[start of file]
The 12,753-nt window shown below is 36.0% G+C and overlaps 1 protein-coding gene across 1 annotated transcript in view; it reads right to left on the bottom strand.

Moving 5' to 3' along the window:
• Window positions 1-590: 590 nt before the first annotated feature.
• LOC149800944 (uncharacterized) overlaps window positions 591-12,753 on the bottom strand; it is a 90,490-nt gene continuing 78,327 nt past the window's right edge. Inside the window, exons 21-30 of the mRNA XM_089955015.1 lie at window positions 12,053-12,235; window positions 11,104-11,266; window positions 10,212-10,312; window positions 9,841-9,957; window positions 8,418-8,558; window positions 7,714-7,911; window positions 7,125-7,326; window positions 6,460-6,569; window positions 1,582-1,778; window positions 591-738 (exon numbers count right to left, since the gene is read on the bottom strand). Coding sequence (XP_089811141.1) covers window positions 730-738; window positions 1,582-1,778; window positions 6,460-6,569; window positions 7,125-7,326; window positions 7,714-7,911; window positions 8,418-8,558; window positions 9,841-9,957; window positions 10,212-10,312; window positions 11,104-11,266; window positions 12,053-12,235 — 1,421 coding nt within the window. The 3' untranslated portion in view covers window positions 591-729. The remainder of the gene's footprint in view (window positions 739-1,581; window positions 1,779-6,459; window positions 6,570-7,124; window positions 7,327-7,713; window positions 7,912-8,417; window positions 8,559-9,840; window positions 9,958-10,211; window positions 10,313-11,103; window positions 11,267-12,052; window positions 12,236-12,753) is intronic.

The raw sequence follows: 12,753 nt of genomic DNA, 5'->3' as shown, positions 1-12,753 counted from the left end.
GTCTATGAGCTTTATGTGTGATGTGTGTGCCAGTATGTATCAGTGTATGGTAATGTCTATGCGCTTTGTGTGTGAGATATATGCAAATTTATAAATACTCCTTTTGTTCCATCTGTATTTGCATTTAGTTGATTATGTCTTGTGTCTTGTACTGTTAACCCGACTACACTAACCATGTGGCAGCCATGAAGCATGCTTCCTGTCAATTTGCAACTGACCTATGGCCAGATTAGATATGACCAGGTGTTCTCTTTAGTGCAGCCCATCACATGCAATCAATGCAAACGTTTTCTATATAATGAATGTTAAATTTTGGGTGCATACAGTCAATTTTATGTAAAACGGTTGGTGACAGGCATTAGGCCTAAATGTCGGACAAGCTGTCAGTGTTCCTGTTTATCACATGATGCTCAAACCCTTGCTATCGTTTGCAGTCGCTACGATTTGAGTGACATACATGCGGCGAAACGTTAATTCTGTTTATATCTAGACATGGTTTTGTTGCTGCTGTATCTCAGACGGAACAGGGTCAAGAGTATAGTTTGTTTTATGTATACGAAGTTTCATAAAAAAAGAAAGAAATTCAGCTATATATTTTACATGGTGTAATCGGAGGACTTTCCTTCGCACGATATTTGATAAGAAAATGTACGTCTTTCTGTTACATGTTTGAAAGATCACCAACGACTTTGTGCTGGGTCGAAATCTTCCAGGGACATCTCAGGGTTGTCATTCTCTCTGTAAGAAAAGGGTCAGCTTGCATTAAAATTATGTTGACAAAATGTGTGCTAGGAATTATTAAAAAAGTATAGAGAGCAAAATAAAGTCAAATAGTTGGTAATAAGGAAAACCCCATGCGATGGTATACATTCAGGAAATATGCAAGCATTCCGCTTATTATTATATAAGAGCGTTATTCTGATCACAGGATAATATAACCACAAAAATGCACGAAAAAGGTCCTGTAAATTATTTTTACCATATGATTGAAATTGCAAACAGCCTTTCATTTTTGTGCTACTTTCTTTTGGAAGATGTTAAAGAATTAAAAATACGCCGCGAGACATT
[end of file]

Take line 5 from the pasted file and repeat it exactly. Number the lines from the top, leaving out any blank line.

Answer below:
The raw sequence follows: 12,753 nt of genomic DNA, 5'->3' as shown, positions 1-12,753 counted from the left end.